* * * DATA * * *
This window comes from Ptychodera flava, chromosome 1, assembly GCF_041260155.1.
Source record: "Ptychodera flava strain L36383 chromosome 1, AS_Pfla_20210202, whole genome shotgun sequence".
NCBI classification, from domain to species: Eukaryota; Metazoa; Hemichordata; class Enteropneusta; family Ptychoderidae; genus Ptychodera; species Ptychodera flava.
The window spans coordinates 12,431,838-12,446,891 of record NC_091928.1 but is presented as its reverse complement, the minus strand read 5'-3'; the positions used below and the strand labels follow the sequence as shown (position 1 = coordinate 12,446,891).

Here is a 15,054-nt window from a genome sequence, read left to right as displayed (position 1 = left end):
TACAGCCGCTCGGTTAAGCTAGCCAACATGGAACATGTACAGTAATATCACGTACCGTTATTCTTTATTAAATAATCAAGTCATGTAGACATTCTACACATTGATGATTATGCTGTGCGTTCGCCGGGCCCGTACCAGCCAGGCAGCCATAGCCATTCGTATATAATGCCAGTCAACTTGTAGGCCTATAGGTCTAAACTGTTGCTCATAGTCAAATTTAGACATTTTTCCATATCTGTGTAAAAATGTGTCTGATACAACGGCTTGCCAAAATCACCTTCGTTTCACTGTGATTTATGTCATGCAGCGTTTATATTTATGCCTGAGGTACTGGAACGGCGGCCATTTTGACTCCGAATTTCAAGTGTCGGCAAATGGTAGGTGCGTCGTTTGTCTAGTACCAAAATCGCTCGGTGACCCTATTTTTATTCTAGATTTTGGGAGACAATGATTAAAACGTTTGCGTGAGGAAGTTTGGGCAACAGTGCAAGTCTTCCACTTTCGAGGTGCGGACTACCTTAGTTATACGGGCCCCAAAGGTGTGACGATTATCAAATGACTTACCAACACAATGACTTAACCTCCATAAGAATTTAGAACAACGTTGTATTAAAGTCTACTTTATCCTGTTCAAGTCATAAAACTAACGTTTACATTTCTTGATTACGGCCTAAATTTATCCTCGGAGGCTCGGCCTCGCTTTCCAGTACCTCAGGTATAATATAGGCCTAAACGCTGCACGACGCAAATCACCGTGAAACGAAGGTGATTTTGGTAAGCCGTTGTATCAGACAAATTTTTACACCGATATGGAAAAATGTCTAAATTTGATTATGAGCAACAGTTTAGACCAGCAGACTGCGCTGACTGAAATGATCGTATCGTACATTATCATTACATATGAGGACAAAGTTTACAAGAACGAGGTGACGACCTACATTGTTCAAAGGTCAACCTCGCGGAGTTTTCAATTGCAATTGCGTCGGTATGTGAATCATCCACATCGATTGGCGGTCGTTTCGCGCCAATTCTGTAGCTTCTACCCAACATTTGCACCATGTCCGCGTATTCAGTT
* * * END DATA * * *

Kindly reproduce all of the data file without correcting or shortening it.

This window comes from Ptychodera flava, chromosome 1, assembly GCF_041260155.1.
Source record: "Ptychodera flava strain L36383 chromosome 1, AS_Pfla_20210202, whole genome shotgun sequence".
NCBI classification, from domain to species: Eukaryota; Metazoa; Hemichordata; class Enteropneusta; family Ptychoderidae; genus Ptychodera; species Ptychodera flava.
The window spans coordinates 12,431,838-12,446,891 of record NC_091928.1 but is presented as its reverse complement, the minus strand read 5'-3'; the positions used below and the strand labels follow the sequence as shown (position 1 = coordinate 12,446,891).

Here is a 15,054-nt window from a genome sequence, read left to right as displayed (position 1 = left end):
TACAGCCGCTCGGTTAAGCTAGCCAACATGGAACATGTACAGTAATATCACGTACCGTTATTCTTTATTAAATAATCAAGTCATGTAGACATTCTACACATTGATGATTATGCTGTGCGTTCGCCGGGCCCGTACCAGCCAGGCAGCCATAGCCATTCGTATATAATGCCAGTCAACTTGTAGGCCTATAGGTCTAAACTGTTGCTCATAGTCAAATTTAGACATTTTTCCATATCTGTGTAAAAATGTGTCTGATACAACGGCTTGCCAAAATCACCTTCGTTTCACTGTGATTTATGTCATGCAGCGTTTATATTTATGCCTGAGGTACTGGAACGGCGGCCATTTTGACTCCGAATTTCAAGTGTCGGCAAATGGTAGGTGCGTCGTTTGTCTAGTACCAAAATCGCTCGGTGACCCTATTTTTATTCTAGATTTTGGGAGACAATGATTAAAACGTTTGCGTGAGGAAGTTTGGGCAACAGTGCAAGTCTTCCACTTTCGAGGTGCGGACTACCTTAGTTATACGGGCCCCAAAGGTGTGACGATTATCAAATGACTTACCAACACAATGACTTAACCTCCATAAGAATTTAGAACAACGTTGTATTAAAGTCTACTTTATCCTGTTCAAGTCATAAAACTAACGTTTACATTTCTTGATTACGGCCTAAATTTATCCTCGGAGGCTCGGCCTCGCTTTCCAGTACCTCAGGTATAATATAGGCCTAAACGCTGCACGACGCAAATCACCGTGAAACGAAGGTGATTTTGGTAAGCCGTTGTATCAGACAAATTTTTACACCGATATGGAAAAATGTCTAAATTTGATTATGAGCAACAGTTTAGACCAGCAGACTGCGCTGACTGAAATGATCGTATCGTACATTATCATTACATATGAGGACAAAGTTTACAAGAACGAGGTGACGACCTACATTGTTCAAAGGTCAACCTCGCGGAGTTTTCAATTGCAATTGCGTCGGTATGTGAATCATCCACATCGATTGGCGGTCGTTTCGCGCCAATTCTGTAGCTTCTACCCAACATTTGCACCATGTCCGCGTATTCAGTT